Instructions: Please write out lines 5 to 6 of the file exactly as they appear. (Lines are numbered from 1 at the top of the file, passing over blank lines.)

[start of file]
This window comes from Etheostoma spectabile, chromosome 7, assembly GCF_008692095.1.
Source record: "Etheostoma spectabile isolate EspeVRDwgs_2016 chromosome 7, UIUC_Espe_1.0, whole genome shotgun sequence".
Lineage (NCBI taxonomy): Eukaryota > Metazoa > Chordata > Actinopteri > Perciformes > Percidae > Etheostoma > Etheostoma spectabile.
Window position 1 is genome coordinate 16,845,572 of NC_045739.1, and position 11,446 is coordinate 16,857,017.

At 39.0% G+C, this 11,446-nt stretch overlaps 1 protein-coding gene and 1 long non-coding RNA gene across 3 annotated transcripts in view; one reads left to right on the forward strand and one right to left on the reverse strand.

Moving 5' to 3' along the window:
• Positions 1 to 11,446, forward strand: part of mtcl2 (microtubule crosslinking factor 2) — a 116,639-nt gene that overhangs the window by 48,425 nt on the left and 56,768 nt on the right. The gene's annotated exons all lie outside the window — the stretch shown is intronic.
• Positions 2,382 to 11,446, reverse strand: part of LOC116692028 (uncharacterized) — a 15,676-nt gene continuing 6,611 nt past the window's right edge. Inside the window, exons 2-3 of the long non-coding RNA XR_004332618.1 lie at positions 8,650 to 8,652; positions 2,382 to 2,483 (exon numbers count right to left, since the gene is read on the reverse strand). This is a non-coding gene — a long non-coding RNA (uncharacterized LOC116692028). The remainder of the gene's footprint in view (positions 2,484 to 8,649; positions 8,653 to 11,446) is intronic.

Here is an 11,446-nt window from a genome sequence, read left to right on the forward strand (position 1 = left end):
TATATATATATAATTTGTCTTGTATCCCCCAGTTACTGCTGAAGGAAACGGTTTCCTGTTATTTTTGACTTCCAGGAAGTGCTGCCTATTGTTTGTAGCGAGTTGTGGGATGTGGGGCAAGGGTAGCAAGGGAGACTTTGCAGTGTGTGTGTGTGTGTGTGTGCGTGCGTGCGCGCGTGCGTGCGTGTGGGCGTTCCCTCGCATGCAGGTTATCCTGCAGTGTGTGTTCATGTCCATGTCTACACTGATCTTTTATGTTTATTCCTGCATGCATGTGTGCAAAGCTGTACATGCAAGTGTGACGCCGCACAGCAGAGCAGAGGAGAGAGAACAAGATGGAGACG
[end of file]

At 39.0% G+C, this 11,446-nt stretch overlaps 1 protein-coding gene and 1 long non-coding RNA gene across 3 annotated transcripts in view; one reads left to right on the forward strand and one right to left on the reverse strand.

Moving 5' to 3' along the window: